I've done close-up shows before, and I've done stage shows before; however, this is going to be my first time doing walkaround/table hopping magic (just to clarrify).

And yes, I actually have two routines that are both 5 min. long. I was planning on doing routine A at Table 1, routine B at Table 2, routine A at Table 3, etc. etc. The only problem with this is that I do not know how far apart the tables will be set up. Do you think I should add a 3rd routine to be safe? Like I said before the show is in exactly 1 week. I have enough material for a 3rd routine, but I don't know if 1 week is enough time to master a 3rd routine. I don't want to take on more than I can handle, but I also want to have enough material to work with. Do you think I will be all set with just two different routines? Thanks for all your help guys! Your advice is helping tremendously!


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 Post subject:
PostPosted: Fri Feb 09, 2007 10:07 pm 
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It depends....

You need to time your performance correctly. You don't want to be at a table right when the guests sit down and you don't want to be there when drinks arrive. It interrupts the flow of the restaurants business. You should arrive after the wait staff has taken the food orders.

Then you should do between 2-3 effects that last no more than 4-7 minutes. If the food hasn't arrived by your third effect, you can ask if they'd like to see another, but always keep your eyes open, and vanish when the food arrives.

If they invite you to stay while they're eating, I'd decline. They should be focused on enjoying their meal. You can offer to come back during dessert.

Remember, at a restaurant, the goal is to turn tables, make money, and satidfy customers so they'll return and say good things about the place. You will either add to that, or subtract from that. Your mission is to add. Good for you, good for guest, good for business.


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 Post subject:
PostPosted: Sat Feb 10, 2007 5:45 am 
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nick326 wrote
Quote:
And yes, I actually have two routines that are both 5 min. long. I was planning on doing routine A at Table 1, routine B at Table 2, routine A at Table 3, etc. etc. The only problem with this is that I do not know how far apart the tables will be set up. Do you think I should add a 3rd routine to be safe? Like I said before the show is in exactly 1 week. I have enough material for a 3rd routine, but I don't know if 1 week is enough time to master a 3rd routine. I don't want to take on more than I can handle, but I also want to have enough material to work with. Do you think I will be all set with just two different routines? Thanks for all your help guys! Your advice is helping tremendously!


One thing to do is modulize (not a word but close enough) everything. Say routine A is made up of effect 1, 2, and 3 Routine B consists of effects 4, 5, 6 ,and 7. So at table C do effects 7, 2, and 4. Hope you get what I am saying here. Good Luck, don't worry just treat this as you would any walk around gig.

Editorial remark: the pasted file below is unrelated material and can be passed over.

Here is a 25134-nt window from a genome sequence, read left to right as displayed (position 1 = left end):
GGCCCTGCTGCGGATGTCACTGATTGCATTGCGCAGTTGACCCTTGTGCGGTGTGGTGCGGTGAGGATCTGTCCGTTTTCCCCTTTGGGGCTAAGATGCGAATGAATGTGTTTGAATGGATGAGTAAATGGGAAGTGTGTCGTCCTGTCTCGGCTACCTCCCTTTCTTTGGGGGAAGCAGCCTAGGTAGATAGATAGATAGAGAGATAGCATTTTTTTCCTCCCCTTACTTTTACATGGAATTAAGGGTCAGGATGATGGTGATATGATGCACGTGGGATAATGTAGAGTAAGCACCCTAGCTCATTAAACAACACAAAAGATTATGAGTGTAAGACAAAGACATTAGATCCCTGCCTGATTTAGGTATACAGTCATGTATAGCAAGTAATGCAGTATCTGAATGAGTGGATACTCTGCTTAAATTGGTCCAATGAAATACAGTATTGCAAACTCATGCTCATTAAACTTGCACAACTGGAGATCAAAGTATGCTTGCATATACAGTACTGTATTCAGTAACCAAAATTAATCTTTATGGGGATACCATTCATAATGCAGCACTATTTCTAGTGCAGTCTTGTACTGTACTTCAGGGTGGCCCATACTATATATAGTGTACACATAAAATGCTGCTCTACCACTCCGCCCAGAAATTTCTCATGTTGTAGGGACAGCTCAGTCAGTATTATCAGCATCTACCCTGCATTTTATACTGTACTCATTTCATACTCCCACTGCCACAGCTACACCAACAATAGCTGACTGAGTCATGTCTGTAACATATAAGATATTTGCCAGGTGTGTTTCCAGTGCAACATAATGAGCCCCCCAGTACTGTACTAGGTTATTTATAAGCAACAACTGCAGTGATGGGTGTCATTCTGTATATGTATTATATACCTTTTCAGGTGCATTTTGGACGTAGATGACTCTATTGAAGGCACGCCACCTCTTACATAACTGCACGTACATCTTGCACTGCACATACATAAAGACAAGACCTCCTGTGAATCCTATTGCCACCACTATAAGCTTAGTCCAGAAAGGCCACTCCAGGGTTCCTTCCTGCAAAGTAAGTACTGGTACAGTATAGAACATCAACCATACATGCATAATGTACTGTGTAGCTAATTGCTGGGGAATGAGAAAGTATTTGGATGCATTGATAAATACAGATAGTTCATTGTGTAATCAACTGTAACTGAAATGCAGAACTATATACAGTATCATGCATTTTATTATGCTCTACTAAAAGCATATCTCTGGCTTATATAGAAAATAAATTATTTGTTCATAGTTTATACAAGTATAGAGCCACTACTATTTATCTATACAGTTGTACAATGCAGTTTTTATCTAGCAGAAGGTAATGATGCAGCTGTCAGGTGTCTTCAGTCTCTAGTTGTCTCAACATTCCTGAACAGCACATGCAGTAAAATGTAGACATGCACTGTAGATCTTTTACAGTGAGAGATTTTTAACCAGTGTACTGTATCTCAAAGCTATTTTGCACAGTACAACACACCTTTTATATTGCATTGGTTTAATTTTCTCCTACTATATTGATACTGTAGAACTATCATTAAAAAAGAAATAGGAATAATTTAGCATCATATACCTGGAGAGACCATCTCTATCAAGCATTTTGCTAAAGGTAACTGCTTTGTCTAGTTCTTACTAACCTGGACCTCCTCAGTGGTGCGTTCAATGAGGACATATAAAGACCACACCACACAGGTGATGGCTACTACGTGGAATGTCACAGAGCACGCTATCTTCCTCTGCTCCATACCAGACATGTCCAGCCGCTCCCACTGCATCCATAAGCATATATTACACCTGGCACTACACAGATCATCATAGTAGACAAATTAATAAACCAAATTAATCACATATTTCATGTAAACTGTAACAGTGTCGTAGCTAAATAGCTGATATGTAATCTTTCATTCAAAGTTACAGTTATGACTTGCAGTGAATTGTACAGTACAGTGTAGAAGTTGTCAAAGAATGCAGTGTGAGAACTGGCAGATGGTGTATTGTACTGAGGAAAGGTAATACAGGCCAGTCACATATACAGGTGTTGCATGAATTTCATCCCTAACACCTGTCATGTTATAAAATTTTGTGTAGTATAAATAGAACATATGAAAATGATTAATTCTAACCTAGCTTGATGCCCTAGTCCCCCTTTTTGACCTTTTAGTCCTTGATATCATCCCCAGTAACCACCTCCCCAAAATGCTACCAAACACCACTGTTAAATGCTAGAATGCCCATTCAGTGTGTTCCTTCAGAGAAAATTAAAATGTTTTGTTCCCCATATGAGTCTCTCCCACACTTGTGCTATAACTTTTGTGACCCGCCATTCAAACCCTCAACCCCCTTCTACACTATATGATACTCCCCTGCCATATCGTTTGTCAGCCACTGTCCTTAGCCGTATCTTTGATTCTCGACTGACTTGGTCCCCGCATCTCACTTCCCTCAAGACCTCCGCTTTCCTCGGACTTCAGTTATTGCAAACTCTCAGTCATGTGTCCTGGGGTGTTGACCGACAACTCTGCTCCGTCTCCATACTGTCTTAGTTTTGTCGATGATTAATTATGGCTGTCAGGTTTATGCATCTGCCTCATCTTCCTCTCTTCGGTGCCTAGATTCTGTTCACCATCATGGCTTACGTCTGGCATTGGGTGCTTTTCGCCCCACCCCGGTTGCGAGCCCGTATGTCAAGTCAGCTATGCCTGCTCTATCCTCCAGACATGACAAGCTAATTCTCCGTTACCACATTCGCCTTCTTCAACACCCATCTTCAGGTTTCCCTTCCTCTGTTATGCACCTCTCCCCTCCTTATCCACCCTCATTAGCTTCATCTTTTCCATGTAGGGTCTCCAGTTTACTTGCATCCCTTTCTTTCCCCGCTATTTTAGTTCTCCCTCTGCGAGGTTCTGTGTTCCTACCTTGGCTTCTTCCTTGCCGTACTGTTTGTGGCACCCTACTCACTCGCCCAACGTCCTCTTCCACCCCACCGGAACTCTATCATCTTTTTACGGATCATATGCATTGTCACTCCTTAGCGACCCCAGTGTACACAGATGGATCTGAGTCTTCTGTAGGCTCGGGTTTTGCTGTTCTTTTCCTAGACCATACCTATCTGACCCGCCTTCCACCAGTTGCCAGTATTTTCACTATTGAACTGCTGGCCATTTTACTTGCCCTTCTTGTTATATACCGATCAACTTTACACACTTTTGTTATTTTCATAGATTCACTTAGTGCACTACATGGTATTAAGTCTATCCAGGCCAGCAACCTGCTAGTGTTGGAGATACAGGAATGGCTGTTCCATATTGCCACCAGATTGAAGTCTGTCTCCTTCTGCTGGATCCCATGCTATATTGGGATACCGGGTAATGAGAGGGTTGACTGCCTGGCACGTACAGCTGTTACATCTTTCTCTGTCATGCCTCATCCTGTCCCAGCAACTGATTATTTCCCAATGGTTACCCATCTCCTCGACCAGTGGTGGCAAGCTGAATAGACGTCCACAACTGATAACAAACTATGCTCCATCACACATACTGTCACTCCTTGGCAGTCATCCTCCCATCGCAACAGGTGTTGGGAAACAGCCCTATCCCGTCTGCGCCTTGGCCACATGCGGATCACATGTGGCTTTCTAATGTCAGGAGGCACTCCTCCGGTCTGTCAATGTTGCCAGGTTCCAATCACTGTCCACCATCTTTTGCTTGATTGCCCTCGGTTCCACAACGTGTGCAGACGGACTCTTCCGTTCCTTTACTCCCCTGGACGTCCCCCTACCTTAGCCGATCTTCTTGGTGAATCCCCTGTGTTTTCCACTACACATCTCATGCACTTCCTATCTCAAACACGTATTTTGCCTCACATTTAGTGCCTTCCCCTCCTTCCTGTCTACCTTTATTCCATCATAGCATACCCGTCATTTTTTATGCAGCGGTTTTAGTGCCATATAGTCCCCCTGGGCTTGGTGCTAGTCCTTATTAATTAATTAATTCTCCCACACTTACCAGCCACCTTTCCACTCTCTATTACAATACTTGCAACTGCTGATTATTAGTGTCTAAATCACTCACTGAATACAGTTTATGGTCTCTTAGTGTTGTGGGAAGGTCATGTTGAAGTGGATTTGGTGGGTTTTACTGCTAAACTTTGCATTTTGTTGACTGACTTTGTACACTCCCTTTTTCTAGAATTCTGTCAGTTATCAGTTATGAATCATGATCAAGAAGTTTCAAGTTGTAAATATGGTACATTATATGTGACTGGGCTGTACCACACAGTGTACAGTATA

Paddy


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 Post subject:
PostPosted: Sat Feb 10, 2007 9:19 am 
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Thanks guys! You've answered all my questions! I can't thank you enough!


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 Post subject:
PostPosted: Sat Feb 10, 2007 1:09 pm 
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Hey one question I want to ask you experienced guys, I just don't want to make a whole other topic for this, what do you guys do with regulars? Like I host at a Bob Evans and there are quite a few regulars that come in and know the employees pretty well. What do you guys do for regulars that come in all the time, do you keep showing them new material, maybe sit down and talk with them, show them one or two effects, what do you do with them? Thanks.


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 Post subject:
PostPosted: Sat Feb 10, 2007 1:45 pm 
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Good question. One of two things generally happens: 1) They remember you, but because you see so many people, you don't remember them, or 2) You do remember them.

1) Ask them when and where they saw you, was it here? If so, did you enjoy, and may I perform again for you? Ask them what you showed them. If you were good, they'll remember. Then say you have something new you'd like to show them. When finished, remind them to mention you to the management, and to come again, and you'll show them something else the next time.

2) If you remember them, because they show up often, you may become friendly with them. Make small talk, weather and such, and show them any new effect. Ask their opinions of it. Don't be afraid to show them something they may have seen weeks ago, because if you're confident, you should be able to pull it off differently.